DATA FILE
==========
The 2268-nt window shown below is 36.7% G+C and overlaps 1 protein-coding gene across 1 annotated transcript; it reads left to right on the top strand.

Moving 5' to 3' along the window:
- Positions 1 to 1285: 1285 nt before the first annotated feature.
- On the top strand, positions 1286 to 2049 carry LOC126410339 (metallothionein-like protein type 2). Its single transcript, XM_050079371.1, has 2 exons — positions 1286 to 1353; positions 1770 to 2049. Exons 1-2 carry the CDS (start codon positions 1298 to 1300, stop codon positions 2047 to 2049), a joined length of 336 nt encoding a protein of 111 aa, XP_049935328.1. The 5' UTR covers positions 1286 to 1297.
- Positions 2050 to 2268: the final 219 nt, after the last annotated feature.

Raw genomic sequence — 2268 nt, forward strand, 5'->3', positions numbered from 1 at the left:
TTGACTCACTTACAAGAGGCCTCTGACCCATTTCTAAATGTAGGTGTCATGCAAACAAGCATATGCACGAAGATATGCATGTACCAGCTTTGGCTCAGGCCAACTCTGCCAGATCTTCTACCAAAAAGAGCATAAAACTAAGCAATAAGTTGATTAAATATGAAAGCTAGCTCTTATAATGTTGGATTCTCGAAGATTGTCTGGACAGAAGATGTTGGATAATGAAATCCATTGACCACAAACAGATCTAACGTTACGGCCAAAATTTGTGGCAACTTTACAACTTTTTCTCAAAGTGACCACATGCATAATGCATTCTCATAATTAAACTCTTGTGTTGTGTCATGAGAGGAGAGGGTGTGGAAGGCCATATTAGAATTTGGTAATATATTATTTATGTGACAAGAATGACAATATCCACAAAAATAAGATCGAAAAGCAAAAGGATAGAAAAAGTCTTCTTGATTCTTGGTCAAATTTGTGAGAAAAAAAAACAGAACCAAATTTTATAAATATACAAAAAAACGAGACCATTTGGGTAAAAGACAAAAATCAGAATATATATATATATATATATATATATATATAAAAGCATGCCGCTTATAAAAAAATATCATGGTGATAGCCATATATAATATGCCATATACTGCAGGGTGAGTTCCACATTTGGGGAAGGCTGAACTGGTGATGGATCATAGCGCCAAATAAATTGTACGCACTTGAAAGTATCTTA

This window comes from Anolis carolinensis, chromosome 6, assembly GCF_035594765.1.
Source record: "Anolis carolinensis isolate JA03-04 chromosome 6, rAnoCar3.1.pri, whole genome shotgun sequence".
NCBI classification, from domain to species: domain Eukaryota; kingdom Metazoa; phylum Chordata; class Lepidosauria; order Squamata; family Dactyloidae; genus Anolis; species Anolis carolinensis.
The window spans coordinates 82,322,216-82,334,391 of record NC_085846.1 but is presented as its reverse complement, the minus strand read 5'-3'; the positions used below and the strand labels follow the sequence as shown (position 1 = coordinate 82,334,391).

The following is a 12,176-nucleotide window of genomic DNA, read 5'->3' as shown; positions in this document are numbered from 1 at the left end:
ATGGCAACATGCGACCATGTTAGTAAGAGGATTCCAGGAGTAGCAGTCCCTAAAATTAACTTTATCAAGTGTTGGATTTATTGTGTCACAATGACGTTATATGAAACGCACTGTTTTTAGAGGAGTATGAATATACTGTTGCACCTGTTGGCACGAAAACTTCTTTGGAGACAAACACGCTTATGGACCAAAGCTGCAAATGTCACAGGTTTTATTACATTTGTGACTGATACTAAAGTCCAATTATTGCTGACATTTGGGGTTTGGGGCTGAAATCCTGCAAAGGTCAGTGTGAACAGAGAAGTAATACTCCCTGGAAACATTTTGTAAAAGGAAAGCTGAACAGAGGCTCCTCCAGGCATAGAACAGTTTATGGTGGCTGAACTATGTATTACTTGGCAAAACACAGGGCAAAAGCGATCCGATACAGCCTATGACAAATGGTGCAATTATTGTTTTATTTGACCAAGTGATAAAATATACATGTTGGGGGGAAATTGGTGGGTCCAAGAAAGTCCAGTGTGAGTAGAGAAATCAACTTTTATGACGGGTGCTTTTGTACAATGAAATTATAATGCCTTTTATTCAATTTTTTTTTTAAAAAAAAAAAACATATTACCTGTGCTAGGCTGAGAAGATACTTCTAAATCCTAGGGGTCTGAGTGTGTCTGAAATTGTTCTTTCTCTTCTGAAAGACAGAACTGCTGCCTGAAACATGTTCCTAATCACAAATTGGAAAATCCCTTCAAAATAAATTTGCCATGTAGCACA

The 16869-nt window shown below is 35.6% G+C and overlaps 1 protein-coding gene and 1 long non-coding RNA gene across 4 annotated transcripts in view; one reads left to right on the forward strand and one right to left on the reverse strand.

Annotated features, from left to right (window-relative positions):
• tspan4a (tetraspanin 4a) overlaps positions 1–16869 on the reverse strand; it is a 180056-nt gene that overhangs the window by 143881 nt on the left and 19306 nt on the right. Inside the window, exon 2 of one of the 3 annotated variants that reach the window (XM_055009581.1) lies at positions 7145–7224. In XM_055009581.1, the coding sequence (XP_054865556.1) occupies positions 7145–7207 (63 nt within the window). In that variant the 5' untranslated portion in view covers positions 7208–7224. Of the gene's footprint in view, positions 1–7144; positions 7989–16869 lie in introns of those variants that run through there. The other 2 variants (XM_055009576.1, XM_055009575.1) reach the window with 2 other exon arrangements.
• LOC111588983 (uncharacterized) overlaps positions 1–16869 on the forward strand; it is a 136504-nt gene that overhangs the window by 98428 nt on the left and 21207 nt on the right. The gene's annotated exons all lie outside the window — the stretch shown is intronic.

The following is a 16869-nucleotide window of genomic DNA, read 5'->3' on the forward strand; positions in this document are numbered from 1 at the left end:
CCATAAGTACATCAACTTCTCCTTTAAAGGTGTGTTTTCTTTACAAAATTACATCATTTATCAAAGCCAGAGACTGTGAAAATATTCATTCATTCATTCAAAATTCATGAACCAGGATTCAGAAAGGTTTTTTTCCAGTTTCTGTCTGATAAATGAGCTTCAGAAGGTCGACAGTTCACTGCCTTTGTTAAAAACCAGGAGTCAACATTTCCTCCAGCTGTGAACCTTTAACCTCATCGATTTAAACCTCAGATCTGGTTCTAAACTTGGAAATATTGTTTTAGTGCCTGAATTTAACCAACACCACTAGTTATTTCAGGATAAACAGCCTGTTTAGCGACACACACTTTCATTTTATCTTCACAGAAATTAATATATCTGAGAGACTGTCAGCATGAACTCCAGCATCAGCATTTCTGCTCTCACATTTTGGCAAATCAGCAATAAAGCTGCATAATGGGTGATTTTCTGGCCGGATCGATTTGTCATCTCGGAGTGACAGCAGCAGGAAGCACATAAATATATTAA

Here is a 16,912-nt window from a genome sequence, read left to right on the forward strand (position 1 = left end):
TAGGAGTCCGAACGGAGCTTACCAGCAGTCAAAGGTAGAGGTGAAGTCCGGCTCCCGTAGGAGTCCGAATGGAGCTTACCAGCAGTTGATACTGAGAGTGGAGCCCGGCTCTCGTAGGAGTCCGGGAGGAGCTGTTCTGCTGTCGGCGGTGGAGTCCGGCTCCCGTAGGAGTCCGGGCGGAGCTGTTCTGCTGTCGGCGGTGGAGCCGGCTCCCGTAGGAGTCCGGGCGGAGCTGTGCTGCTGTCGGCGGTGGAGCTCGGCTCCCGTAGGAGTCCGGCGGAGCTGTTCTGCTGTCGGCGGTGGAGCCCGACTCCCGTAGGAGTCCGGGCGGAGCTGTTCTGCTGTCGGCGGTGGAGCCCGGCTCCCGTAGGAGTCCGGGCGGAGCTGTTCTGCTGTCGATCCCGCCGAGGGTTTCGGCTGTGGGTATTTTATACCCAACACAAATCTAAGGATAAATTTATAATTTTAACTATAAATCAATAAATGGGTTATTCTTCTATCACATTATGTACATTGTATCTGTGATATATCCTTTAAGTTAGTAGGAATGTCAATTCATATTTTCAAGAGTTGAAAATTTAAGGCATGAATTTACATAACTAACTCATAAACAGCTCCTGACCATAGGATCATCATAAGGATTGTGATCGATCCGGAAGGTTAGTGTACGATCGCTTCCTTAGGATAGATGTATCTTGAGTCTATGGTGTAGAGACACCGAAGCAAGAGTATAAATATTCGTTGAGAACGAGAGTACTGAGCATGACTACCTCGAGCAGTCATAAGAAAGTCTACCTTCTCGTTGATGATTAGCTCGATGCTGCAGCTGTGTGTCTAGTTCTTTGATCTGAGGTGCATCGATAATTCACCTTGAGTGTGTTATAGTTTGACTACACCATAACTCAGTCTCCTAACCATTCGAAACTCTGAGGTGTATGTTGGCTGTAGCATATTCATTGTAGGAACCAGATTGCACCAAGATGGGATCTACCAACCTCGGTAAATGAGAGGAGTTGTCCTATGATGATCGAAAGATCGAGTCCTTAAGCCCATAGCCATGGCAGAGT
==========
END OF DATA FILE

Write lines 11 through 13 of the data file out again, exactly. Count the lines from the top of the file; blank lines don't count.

The window spans coordinates 82,322,216-82,334,391 of record NC_085846.1 but is presented as its reverse complement, the minus strand read 5'-3'; the positions used below and the strand labels follow the sequence as shown (position 1 = coordinate 82,334,391).

The following is a 12,176-nucleotide window of genomic DNA, read 5'->3' as shown; positions in this document are numbered from 1 at the left end:
ATGGCAACATGCGACCATGTTAGTAAGAGGATTCCAGGAGTAGCAGTCCCTAAAATTAACTTTATCAAGTGTTGGATTTATTGTGTCACAATGACGTTATATGAAACGCACTGTTTTTAGAGGAGTATGAATATACTGTTGCACCTGTTGGCACGAAAACTTCTTTGGAGACAAACACGCTTATGGACCAAAGCTGCAAATGTCACAGGTTTTATTACATTTGTGACTGATACTAAAGTCCAATTATTGCTGACATTTGGGGTTTGGGGCTGAAATCCTGCAAAGGTCAGTGTGAACAGAGAAGTAATACTCCCTGGAAACATTTTGTAAAAGGAAAGCTGAACAGAGGCTCCTCCAGGCATAGAACAGTTTATGGTGGCTGAACTATGTATTACTTGGCAAAACACAGGGCAAAAGCGATCCGATACAGCCTATGACAAATGGTGCAATTATTGTTTTATTTGACCAAGTGATAAAATATACATGTTGGGGGGAAATTGGTGGGTCCAAGAAAGTCCAGTGTGAGTAGAGAAATCAACTTTTATGACGGGTGCTTTTGTACAATGAAATTATAATGCCTTTTATTCAATTTTTTTTTTAAAAAAAAAAAACATATTACCTGTGCTAGGCTGAGAAGATACTTCTAAATCCTAGGGGTCTGAGTGTGTCTGAAATTGTTCTTTCTCTTCTGAAAGACAGAACTGCTGCCTGAAACATGTTCCTAATCACAAATTGGAAAATCCCTTCAAAATAAATTTGCCATGTAGCACA